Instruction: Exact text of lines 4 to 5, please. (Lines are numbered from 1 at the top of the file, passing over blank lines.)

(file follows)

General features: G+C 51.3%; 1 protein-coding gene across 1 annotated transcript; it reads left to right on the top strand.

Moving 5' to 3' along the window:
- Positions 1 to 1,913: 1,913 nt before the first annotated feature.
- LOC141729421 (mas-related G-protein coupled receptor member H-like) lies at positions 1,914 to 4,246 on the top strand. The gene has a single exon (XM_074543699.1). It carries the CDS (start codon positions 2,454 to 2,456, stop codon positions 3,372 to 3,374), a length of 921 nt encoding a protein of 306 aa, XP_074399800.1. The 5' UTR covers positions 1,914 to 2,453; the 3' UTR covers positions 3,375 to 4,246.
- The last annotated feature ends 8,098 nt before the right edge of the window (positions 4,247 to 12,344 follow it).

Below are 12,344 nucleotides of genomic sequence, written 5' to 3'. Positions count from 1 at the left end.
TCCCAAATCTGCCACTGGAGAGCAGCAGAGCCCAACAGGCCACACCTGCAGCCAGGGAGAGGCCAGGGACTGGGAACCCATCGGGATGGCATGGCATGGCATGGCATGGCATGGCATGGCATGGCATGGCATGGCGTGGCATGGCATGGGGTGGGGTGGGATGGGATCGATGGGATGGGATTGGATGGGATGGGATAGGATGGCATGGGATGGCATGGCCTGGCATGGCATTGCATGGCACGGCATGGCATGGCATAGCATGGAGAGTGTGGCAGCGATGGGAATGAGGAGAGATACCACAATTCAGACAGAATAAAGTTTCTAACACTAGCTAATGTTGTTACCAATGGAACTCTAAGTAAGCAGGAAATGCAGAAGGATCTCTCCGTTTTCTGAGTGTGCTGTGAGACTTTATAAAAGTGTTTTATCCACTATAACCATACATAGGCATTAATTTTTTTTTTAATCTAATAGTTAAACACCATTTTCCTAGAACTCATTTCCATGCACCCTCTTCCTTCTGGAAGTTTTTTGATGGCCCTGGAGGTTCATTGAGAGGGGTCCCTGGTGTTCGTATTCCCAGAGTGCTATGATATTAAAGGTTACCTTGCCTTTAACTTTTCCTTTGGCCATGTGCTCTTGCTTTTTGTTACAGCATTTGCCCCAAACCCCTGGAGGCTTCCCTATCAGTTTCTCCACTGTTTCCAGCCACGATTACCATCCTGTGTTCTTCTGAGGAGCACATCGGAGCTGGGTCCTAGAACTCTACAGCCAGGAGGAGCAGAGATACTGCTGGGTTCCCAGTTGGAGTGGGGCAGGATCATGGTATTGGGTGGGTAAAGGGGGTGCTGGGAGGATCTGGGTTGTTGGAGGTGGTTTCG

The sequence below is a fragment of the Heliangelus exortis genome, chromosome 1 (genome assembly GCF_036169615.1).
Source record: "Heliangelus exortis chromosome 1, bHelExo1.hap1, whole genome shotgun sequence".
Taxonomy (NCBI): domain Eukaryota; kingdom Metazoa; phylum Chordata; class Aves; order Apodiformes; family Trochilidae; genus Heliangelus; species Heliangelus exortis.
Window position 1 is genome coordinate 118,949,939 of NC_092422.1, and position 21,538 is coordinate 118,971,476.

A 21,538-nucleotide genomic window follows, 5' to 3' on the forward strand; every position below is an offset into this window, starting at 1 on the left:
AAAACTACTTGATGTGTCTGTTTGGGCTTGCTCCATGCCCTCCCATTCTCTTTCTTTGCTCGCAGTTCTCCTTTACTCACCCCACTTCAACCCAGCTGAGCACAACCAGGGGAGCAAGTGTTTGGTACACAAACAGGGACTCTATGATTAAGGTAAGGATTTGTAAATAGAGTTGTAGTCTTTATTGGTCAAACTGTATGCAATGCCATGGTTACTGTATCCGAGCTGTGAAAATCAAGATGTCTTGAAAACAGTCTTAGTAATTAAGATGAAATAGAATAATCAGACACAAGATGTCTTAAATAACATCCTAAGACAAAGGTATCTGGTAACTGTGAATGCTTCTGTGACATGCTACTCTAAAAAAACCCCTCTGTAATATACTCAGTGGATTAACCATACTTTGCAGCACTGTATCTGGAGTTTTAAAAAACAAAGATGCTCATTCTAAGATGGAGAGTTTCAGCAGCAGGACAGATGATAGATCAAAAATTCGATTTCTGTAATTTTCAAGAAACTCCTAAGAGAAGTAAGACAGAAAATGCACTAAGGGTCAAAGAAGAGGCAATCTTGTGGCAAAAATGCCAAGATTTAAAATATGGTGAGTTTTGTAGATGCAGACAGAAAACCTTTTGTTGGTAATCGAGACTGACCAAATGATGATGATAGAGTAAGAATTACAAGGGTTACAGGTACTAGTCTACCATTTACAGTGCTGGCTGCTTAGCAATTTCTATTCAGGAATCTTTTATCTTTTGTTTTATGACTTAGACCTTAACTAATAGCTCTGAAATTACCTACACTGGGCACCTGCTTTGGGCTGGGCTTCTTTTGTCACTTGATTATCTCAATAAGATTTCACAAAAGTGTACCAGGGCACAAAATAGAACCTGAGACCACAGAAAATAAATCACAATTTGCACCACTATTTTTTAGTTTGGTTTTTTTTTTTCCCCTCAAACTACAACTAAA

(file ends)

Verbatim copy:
- LOC141729421 (mas-related G-protein coupled receptor member H-like) lies at positions 1,914 to 4,246 on the top strand. The gene has a single exon (XM_074543699.1). It carries the CDS (start codon positions 2,454 to 2,456, stop codon positions 3,372 to 3,374), a length of 921 nt encoding a protein of 306 aa, XP_074399800.1. The 5' UTR covers positions 1,914 to 2,453; the 3' UTR covers positions 3,375 to 4,246.
- The last annotated feature ends 8,098 nt before the right edge of the window (positions 4,247 to 12,344 follow it).